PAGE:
Rosheen Kaul has a large burn mark on her left arm – the souvenir of a recent pressure cooker explosion. The calamity didn’t happen at celebrated Brunswick restaurant Etta, where Kaul serves as head chef, but in her parents’ kitchen in Malvern. After taking herself to hospital, the worst bit was dealing with the mess afterward, she says. “I had to go home and clean it all up. It was trotters and chicken feet all over the kitchen – the stickiest texture of stuff.”
Burn aside, you could say that Malvern kitchen had already left an indelible mark on Kaul – along with all the other spaces and memories connected with her family’s cooking traditions, which combine Peranakan-Chinese, Filipino and Kashmiri heritage via an early childhood in Singapore and an upbringing in Melbourne’s inner south-east.
“I love my parents’ foods so much,” she tells Broadsheet. “Dad makes the most incredible Kashmiri food, which I haven’t even attempted to cook because I’m like, ‘You do it better!’ And my mum makes amazing Malaysian-Singaporean dishes like sambal prawns and chicken curries.”
Currently based at her family home (“I ended up back here post-Covid and haven’t moved yet”), Kaul embraces the perks of living with mum and dad, from a consistently full fridge to an after-work chat.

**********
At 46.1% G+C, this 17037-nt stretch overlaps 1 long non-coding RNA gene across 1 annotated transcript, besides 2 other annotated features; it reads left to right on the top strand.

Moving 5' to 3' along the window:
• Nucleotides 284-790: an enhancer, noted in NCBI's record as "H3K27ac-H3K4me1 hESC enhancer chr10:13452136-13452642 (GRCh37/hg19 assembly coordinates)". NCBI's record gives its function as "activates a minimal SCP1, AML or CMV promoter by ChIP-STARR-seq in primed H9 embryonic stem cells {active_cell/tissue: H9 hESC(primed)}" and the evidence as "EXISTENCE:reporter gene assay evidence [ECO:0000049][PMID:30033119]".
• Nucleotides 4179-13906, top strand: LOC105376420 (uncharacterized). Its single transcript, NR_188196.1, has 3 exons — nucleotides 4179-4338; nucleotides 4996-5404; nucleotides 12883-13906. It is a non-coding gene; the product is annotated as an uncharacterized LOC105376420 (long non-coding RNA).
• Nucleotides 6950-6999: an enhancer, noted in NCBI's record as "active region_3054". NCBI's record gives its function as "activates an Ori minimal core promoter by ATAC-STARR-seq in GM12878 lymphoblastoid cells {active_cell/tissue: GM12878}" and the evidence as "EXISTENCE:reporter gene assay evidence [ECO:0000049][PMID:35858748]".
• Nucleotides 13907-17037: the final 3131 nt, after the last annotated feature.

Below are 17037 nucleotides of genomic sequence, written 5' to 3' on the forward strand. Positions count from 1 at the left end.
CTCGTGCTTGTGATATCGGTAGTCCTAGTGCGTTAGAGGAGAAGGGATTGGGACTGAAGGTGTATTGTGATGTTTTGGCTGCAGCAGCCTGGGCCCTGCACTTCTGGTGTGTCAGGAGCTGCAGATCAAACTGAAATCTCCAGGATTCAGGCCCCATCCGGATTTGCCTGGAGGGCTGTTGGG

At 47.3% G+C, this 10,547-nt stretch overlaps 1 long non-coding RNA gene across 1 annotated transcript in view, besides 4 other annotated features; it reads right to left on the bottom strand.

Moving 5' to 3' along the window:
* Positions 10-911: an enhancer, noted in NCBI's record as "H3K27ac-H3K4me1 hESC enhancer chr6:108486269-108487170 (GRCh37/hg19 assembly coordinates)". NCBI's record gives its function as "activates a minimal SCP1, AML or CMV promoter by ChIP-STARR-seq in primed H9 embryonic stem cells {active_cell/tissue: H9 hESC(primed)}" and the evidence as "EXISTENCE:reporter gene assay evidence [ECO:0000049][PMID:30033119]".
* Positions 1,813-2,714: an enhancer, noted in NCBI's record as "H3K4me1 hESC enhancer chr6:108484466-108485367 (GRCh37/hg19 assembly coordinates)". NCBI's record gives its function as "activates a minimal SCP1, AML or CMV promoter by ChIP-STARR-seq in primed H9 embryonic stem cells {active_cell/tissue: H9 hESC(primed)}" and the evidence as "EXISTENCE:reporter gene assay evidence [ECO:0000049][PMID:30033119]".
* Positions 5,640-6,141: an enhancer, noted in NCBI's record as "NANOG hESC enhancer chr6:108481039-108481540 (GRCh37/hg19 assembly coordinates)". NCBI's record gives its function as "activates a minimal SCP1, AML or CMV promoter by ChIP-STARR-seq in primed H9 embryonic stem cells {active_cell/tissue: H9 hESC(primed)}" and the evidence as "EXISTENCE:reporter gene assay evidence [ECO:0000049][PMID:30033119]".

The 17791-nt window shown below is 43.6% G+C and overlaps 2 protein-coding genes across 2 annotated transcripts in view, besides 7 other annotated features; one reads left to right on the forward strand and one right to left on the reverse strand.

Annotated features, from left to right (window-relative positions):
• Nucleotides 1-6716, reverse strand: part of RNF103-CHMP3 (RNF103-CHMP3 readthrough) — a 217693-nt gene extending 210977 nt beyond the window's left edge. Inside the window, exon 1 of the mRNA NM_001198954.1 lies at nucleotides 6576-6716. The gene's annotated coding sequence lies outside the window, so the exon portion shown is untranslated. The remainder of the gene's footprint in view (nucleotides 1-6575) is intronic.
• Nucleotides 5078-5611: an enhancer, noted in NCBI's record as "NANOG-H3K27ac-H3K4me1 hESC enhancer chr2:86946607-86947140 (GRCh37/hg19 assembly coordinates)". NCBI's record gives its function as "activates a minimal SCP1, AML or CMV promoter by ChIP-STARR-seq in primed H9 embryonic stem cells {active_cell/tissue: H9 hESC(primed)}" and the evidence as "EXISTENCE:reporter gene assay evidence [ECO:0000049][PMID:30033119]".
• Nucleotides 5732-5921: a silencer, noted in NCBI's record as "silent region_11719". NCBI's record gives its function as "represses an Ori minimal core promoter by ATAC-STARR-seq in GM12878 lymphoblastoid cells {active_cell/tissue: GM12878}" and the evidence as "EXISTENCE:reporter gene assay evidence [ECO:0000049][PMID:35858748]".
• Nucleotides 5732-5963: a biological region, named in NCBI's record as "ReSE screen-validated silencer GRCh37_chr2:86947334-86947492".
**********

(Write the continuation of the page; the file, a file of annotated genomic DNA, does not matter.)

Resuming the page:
“Having that warmth at home is really nice, because sometimes your days can be quite difficult – especially in a restaurant,” she says. “Mum is usually awake when I get home, so we have a little chat when I finish work. And Dad gets up really early in the morning, so there’s always somebody around.”
Moving from Singapore to Melbourne at age eight, Kaul admits she initially found Australian food “very beige”. But then came hot chips with soy sauce, school bake sales, birthday party fairy bread. There was also her first plate of XO pippies – a dish that’s “got this country in a chokehold” – at Armadale’s now-shuttered Silky Apple. Her first bite of a dim sim. “I think I just needed to attribute meaning. Once that happened, it’s like, ‘this is as much my food as Singapore food’.”
Kaul talks a lot about the meaning of food and representing culture on a plate. “It is quite hard to articulate my personal culture and family history because it is very, very mixed. But it’s also very clear to me on a plate what it is … That’s the best place for me to articulate it.”
The recipe-as-autobiography approach is central to Chinese-ish: Home Cooking, Not Quite Authentic, 100% Delicious, the 2022 book Kaul co-authored with friend and artist Joanna Hu. The publication has now landed both of them a coveted James Beard Media Award – a prize scheme sometimes likened to the Oscars of food. It’s a huge win for a book that started out as a lockdown project between mates.
Kaul is proud, if a little dazed, when contemplating her achievement. She’s just received the official James Beard medal in the post (“it’s pure silver and enormous”) and isn’t quite sure what to do with it beyond planning a semi-jokey photoshoot with Hu.
Mostly, she’s grateful to have found her vocation as a chef. And the opportunity, night after night, to tell stories with food. “I’m a night owl. I love the pressure. I love the discipline. I love the creativity. I love the way you actually end up communicating very clearly through food if you’ve got something to say … It’s like I had to become a chef. And I’m really glad because it turns out people like the food I cook.”
This article first appeared in Domain Review, in partnership with Broadsheet.